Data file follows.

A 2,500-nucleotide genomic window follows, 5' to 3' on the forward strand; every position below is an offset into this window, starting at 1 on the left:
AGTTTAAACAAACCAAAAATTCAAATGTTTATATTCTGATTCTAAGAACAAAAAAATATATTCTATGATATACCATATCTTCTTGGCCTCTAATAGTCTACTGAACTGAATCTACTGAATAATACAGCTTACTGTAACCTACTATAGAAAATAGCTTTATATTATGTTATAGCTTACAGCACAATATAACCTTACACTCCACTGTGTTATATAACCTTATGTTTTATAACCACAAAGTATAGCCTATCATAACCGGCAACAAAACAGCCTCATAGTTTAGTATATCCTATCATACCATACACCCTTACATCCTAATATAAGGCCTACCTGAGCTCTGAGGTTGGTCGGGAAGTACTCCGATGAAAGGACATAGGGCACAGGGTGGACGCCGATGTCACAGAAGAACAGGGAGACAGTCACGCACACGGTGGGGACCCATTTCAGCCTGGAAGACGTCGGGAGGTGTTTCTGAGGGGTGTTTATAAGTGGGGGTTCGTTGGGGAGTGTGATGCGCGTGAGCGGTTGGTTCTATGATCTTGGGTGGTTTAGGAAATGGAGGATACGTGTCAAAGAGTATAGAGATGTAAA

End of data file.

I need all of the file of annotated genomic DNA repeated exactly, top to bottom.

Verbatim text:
A 2,500-nucleotide genomic window follows, 5' to 3' on the forward strand; every position below is an offset into this window, starting at 1 on the left:
AGTTTAAACAAACCAAAAATTCAAATGTTTATATTCTGATTCTAAGAACAAAAAAATATATTCTATGATATACCATATCTTCTTGGCCTCTAATAGTCTACTGAACTGAATCTACTGAATAATACAGCTTACTGTAACCTACTATAGAAAATAGCTTTATATTATGTTATAGCTTACAGCACAATATAACCTTACACTCCACTGTGTTATATAACCTTATGTTTTATAACCACAAAGTATAGCCTATCATAACCGGCAACAAAACAGCCTCATAGTTTAGTATATCCTATCATACCATACACCCTTACATCCTAATATAAGGCCTACCTGAGCTCTGAGGTTGGTCGGGAAGTACTCCGATGAAAGGACATAGGGCACAGGGTGGACGCCGATGTCACAGAAGAACAGGGAGACAGTCACGCACACGGTGGGGACCCATTTCAGCCTGGAAGACGTCGGGAGGTGTTTCTGAGGGGTGTTTATAAGTGGGGGTTCGTTGGGGAGTGTGATGCGCGTGAGCGGTTGGTTCTATGATCTTGGGTGGTTTAGGAAATGGAGGATACGTGTCAAAGAGTATAGAGATGTAAA